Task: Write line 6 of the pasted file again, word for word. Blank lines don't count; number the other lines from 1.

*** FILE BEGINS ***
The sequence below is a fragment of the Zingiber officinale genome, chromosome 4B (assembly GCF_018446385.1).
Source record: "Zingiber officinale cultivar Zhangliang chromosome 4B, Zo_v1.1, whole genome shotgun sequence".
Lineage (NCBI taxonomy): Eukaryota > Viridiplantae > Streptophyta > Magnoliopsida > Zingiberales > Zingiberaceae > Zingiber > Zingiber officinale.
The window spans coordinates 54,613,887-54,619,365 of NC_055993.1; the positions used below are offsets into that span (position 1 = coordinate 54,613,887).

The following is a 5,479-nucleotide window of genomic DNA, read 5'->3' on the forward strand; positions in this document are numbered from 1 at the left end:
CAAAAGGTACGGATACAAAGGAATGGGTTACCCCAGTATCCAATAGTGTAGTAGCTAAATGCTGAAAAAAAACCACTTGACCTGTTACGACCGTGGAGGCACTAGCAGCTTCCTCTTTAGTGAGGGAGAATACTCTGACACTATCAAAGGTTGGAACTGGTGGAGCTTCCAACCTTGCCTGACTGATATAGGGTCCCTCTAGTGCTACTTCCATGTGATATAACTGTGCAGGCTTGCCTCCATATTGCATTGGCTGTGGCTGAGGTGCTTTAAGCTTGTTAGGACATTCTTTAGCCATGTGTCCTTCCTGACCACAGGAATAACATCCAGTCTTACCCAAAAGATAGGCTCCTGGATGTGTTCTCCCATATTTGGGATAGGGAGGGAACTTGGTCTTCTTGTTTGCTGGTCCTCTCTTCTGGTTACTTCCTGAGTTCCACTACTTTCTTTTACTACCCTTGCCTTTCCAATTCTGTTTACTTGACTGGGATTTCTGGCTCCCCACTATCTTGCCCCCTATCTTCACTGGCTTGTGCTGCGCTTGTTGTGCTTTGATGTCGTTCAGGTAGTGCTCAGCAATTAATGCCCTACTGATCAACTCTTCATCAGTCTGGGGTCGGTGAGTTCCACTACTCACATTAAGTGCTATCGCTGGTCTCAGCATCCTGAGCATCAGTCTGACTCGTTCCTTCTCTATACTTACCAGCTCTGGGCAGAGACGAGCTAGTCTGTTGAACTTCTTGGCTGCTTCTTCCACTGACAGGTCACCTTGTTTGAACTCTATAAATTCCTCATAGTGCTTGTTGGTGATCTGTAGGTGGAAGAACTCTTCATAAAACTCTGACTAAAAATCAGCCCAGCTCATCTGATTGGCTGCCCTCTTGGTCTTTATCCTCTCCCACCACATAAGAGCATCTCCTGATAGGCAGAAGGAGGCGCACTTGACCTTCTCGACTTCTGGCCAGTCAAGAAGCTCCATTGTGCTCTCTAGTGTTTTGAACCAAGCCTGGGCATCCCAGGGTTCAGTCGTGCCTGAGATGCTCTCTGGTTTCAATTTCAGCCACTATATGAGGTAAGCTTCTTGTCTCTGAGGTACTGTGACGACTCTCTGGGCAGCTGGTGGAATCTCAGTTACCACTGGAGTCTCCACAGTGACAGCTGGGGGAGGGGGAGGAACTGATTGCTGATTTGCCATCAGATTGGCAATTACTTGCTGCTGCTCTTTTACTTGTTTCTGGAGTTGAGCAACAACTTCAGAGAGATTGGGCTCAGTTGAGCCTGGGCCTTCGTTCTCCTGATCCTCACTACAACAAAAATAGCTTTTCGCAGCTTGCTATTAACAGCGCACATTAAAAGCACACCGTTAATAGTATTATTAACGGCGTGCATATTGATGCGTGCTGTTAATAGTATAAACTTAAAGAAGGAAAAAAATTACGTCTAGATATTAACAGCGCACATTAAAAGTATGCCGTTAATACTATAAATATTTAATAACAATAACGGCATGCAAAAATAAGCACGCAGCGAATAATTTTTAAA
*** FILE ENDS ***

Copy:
CAAAAGGTACGGATACAAAGGAATGGGTTACCCCAGTATCCAATAGTGTAGTAGCTAAATGCTGAAAAAAAACCACTTGACCTGTTACGACCGTGGAGGCACTAGCAGCTTCCTCTTTAGTGAGGGAGAATACTCTGACACTATCAAAGGTTGGAACTGGTGGAGCTTCCAACCTTGCCTGACTGATATAGGGTCCCTCTAGTGCTACTTCCATGTGATATAACTGTGCAGGCTTGCCTCCATATTGCATTGGCTGTGGCTGAGGTGCTTTAAGCTTGTTAGGACATTCTTTAGCCATGTGTCCTTCCTGACCACAGGAATAACATCCAGTCTTACCCAAAAGATAGGCTCCTGGATGTGTTCTCCCATATTTGGGATAGGGAGGGAACTTGGTCTTCTTGTTTGCTGGTCCTCTCTTCTGGTTACTTCCTGAGTTCCACTACTTTCTTTTACTACCCTTGCCTTTCCAATTCTGTTTACTTGACTGGGATTTCTGGCTCCCCACTATCTTGCCCCCTATCTTCACTGGCTTGTGCTGCGCTTGTTGTGCTTTGATGTCGTTCAGGTAGTGCTCAGCAATTAATGCCCTACTGATCAACTCTTCATCAGTCTGGGGTCGGTGAGTTCCACTACTCACATTAAGTGCTATCGCTGGTCTCAGCATCCTGAGCATCAGTCTGACTCGTTCCTTCTCTATACTTACCAGCTCTGGGCAGAGACGAGCTAGTCTGTTGAACTTCTTGGCTGCTTCTTCCACTGACAGGTCACCTTGTTTGAACTCTATAAATTCCTCATAGTGCTTGTTGGTGATCTGTAGGTGGAAGAACTCTTCATAAAACTCTGACTAAAAATCAGCCCAGCTCATCTGATTGGCTGCCCTCTTGGTCTTTATCCTCTCCCACCACATAAGAGCATCTCCTGATAGGCAGAAGGAGGCGCACTTGACCTTCTCGACTTCTGGCCAGTCAAGAAGCTCCATTGTGCTCTCTAGTGTTTTGAACCAAGCCTGGGCATCCCAGGGTTCAGTCGTGCCTGAGATGCTCTCTGGTTTCAATTTCAGCCACTATATGAGGTAAGCTTCTTGTCTCTGAGGTACTGTGACGACTCTCTGGGCAGCTGGTGGAATCTCAGTTACCACTGGAGTCTCCACAGTGACAGCTGGGGGAGGGGGAGGAACTGATTGCTGATTTGCCATCAGATTGGCAATTACTTGCTGCTGCTCTTTTACTTGTTTCTGGAGTTGAGCAACAACTTCAGAGAGATTGGGCTCAGTTGAGCCTGGGCCTTCGTTCTCCTGATCCTCACTACAACAAAAATAGCTTTTCGCAGCTTGCTATTAACAGCGCACATTAAAAGCACACCGTTAATAGTATTATTAACGGCGTGCATATTGATGCGTGCTGTTAATAGTATAAACTTAAAGAAGGAAAAAAATTACGTCTAGATATTAACAGCGCACATTAAAAGTATGCCGTTAATACTATAAATATTTAATAACAATAACGGCATGCAAAAATAAGCACGCAGCGAATAATTTTTAAA